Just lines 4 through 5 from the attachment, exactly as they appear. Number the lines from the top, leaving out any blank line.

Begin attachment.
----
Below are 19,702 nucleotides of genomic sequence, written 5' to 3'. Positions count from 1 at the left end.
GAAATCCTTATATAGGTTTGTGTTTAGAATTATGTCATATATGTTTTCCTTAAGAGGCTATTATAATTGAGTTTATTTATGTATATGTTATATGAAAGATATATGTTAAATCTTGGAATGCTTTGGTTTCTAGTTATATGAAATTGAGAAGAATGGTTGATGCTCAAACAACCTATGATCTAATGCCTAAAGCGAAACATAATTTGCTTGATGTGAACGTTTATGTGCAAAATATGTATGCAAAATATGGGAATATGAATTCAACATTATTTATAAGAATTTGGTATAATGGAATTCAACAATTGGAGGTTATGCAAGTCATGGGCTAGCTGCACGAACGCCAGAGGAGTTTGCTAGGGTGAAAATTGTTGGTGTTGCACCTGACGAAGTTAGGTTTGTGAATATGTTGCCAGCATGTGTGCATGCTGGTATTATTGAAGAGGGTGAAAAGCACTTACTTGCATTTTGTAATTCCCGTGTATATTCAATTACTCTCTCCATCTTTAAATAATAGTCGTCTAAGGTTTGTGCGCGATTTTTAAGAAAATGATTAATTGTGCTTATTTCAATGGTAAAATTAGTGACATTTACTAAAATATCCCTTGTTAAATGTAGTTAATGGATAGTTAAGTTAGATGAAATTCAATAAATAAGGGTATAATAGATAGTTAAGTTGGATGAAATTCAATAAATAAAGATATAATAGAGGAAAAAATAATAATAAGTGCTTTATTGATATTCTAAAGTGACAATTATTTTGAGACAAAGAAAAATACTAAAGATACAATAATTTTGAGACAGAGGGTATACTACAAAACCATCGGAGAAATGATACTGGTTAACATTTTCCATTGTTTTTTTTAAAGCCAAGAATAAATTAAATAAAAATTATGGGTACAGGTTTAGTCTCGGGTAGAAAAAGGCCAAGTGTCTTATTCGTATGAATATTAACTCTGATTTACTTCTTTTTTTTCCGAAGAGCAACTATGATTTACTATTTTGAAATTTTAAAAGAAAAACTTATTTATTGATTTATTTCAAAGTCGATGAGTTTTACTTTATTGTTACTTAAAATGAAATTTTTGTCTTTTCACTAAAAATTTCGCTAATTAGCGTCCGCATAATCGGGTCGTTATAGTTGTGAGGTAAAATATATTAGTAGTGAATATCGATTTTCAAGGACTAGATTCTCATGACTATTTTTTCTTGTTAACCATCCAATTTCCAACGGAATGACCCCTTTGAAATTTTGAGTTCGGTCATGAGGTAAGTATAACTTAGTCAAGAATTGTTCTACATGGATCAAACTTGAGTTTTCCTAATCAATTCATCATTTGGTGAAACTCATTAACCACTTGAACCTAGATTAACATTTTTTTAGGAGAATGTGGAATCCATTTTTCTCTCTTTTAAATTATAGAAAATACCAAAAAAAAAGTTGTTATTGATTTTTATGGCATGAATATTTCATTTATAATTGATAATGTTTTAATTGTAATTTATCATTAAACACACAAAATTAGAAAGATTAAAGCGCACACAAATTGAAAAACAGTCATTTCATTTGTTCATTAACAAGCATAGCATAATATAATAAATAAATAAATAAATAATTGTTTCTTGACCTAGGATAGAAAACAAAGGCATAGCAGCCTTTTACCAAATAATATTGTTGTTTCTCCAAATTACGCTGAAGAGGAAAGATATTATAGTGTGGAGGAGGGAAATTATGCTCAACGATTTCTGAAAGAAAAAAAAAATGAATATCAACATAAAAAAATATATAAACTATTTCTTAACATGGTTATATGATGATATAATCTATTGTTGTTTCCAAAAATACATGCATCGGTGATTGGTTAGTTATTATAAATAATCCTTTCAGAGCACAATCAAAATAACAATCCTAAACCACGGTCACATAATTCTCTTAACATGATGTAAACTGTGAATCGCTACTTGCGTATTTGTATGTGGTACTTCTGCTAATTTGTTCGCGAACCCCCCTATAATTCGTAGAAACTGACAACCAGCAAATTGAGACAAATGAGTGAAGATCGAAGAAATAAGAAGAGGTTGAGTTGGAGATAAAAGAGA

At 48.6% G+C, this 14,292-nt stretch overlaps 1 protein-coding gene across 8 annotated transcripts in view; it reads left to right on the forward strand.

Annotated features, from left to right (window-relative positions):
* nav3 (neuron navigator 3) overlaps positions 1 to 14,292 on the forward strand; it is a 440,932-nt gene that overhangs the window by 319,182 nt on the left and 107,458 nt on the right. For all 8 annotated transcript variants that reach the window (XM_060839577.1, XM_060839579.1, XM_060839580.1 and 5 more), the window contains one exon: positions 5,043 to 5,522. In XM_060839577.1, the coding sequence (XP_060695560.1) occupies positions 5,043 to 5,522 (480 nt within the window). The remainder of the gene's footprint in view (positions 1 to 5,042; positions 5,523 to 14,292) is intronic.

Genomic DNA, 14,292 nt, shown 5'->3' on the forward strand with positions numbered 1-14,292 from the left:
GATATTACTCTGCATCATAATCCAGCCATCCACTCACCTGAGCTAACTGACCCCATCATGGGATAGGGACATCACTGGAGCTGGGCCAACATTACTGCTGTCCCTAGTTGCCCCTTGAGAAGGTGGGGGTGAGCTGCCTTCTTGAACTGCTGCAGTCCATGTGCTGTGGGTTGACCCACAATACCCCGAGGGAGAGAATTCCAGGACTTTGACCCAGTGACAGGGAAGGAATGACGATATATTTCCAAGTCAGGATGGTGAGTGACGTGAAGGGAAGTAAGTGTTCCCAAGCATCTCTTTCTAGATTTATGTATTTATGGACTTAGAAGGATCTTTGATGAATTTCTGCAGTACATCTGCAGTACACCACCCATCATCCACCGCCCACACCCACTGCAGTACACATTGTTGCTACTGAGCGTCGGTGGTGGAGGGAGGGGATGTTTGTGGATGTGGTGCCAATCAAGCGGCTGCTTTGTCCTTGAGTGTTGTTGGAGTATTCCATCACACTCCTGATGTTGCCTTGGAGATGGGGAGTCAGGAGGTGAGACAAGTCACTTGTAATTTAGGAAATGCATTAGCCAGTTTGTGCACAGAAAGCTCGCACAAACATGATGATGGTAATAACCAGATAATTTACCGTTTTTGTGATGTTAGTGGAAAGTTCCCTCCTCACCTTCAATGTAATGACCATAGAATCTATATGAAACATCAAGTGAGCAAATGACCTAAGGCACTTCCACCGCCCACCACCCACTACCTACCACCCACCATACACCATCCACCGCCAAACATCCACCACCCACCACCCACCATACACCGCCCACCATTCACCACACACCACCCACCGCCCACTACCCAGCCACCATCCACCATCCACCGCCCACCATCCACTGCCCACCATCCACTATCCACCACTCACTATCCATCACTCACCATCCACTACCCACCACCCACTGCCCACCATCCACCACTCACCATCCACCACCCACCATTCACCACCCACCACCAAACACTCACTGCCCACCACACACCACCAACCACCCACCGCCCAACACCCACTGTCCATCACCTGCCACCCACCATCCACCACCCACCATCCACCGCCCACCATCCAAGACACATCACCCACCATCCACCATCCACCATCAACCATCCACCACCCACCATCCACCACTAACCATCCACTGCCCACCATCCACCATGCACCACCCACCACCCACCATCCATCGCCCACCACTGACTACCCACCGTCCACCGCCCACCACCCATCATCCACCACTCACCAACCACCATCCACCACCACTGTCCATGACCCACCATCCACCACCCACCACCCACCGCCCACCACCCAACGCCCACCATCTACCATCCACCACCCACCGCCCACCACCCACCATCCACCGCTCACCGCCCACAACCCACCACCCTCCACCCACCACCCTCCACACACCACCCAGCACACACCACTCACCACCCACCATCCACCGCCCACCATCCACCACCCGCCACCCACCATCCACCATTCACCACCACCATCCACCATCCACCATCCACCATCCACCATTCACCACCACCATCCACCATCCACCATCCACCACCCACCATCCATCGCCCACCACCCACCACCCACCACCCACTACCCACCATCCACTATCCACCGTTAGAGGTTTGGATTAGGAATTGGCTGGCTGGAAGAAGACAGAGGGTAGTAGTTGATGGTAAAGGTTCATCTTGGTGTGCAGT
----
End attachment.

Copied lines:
Annotated features, from left to right (window-relative positions):
* nav3 (neuron navigator 3) overlaps positions 1 to 14,292 on the forward strand; it is a 440,932-nt gene that overhangs the window by 319,182 nt on the left and 107,458 nt on the right. For all 8 annotated transcript variants that reach the window (XM_060839577.1, XM_060839579.1, XM_060839580.1 and 5 more), the window contains one exon: positions 5,043 to 5,522. In XM_060839577.1, the coding sequence (XP_060695560.1) occupies positions 5,043 to 5,522 (480 nt within the window). The remainder of the gene's footprint in view (positions 1 to 5,042; positions 5,523 to 14,292) is intronic.